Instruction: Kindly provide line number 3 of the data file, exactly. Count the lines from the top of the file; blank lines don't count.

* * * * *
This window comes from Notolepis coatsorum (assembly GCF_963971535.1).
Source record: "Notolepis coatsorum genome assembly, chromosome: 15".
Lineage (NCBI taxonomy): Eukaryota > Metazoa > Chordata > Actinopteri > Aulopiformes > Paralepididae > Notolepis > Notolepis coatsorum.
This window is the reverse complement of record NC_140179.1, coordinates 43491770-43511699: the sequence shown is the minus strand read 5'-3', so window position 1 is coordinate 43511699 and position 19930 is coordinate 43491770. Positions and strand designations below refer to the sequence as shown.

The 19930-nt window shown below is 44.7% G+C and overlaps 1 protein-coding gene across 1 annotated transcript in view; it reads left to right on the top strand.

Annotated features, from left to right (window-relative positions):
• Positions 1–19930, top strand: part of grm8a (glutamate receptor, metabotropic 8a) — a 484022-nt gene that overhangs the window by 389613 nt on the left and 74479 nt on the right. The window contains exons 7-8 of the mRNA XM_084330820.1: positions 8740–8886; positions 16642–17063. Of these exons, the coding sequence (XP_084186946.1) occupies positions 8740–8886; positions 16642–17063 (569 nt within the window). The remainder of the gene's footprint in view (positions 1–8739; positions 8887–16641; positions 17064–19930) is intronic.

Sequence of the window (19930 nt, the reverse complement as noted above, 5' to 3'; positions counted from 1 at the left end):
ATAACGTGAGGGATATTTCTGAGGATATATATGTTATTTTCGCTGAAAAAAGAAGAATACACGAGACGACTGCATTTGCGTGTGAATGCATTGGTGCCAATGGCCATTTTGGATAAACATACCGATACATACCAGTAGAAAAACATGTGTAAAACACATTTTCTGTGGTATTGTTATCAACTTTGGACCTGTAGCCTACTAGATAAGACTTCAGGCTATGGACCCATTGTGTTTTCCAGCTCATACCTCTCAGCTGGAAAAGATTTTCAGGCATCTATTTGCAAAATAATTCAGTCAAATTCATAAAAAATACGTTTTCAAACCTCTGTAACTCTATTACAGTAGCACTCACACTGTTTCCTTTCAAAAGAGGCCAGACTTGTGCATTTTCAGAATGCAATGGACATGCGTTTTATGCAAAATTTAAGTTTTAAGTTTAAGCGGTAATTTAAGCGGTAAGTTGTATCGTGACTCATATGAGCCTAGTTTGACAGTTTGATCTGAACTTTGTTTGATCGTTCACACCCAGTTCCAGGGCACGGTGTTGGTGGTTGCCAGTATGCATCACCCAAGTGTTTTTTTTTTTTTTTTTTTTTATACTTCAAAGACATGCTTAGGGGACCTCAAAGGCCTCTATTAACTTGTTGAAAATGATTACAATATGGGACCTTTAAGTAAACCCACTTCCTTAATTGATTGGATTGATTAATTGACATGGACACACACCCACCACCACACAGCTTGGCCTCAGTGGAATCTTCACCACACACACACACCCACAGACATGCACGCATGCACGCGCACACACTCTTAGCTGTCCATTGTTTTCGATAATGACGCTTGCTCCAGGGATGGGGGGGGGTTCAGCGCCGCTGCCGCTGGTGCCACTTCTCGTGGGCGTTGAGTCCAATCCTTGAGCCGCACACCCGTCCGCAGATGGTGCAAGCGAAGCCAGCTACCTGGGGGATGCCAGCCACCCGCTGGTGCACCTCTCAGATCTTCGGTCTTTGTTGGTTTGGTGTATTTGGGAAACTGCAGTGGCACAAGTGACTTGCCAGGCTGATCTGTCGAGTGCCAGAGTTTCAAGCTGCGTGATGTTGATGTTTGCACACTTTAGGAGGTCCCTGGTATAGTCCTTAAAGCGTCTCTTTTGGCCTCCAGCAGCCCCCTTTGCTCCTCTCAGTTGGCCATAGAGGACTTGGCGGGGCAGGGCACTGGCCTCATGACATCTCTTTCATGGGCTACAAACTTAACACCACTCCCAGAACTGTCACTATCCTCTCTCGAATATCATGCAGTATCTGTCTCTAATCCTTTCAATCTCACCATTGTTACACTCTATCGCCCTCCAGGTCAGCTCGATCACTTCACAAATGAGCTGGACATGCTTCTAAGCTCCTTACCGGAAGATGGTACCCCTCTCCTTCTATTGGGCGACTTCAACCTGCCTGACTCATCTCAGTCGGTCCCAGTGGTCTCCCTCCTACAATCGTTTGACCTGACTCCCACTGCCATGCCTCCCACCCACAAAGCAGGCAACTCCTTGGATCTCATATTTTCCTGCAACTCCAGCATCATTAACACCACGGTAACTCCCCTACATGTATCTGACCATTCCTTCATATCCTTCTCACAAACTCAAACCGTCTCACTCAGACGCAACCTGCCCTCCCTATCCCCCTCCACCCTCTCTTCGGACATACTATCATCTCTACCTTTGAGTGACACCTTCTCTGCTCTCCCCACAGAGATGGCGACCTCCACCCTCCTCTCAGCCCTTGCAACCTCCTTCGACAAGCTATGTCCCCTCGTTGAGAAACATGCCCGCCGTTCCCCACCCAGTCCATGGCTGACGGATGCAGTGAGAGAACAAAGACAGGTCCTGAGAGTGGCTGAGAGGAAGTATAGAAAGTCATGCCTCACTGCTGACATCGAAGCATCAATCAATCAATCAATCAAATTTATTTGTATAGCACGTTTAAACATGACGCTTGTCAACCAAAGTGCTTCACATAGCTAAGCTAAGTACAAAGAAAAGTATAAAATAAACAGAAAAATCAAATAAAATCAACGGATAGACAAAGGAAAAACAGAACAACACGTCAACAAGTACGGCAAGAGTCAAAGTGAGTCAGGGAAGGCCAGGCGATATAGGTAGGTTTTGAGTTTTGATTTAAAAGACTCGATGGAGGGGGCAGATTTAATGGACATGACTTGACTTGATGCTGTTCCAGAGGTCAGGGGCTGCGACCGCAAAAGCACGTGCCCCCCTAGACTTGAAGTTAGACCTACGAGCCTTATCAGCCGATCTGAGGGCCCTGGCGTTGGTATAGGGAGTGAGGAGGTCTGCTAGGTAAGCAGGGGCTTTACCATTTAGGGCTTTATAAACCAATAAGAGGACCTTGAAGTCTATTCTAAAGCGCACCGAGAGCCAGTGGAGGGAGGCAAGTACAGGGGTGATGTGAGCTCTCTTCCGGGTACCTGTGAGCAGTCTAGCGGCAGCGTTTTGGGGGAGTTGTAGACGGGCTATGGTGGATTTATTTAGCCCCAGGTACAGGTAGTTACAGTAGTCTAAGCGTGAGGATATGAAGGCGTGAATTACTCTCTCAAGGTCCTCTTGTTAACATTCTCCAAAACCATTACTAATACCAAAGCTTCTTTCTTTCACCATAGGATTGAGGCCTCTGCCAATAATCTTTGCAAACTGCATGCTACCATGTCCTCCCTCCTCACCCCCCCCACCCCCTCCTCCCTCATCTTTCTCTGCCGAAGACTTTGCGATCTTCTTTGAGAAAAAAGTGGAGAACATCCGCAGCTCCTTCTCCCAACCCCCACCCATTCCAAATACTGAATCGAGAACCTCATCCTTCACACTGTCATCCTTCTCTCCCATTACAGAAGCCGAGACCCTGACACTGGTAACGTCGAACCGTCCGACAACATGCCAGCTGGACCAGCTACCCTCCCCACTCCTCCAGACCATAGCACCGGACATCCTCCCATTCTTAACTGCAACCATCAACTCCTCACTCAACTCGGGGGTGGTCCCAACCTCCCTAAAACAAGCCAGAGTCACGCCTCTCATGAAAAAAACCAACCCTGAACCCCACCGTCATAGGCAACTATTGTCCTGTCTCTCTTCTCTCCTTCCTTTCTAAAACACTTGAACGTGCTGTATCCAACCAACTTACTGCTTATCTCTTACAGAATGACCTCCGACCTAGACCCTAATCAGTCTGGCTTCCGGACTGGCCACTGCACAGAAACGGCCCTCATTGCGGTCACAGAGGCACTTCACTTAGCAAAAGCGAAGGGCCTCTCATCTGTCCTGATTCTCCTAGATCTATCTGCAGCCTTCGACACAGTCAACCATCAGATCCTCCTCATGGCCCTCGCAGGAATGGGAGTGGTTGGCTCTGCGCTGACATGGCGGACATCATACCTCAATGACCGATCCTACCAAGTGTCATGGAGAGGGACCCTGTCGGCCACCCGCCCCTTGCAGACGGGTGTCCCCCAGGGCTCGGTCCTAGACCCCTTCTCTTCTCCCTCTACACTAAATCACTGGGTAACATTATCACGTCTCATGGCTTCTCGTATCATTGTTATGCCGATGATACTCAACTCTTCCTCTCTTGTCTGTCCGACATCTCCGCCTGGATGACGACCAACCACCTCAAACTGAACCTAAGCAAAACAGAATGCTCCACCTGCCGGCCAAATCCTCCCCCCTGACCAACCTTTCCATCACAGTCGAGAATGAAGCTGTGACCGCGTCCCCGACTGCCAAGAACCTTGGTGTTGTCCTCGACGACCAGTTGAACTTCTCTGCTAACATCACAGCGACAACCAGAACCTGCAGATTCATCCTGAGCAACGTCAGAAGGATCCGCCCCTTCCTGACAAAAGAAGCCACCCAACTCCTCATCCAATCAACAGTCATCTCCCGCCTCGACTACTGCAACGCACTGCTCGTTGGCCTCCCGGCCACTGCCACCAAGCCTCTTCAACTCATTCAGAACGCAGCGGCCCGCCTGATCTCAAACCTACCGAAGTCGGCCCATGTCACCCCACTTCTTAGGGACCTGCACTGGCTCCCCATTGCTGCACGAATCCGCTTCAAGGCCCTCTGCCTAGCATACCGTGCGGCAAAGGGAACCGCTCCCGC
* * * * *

Lineage (NCBI taxonomy): Eukaryota > Metazoa > Chordata > Actinopteri > Aulopiformes > Paralepididae > Notolepis > Notolepis coatsorum.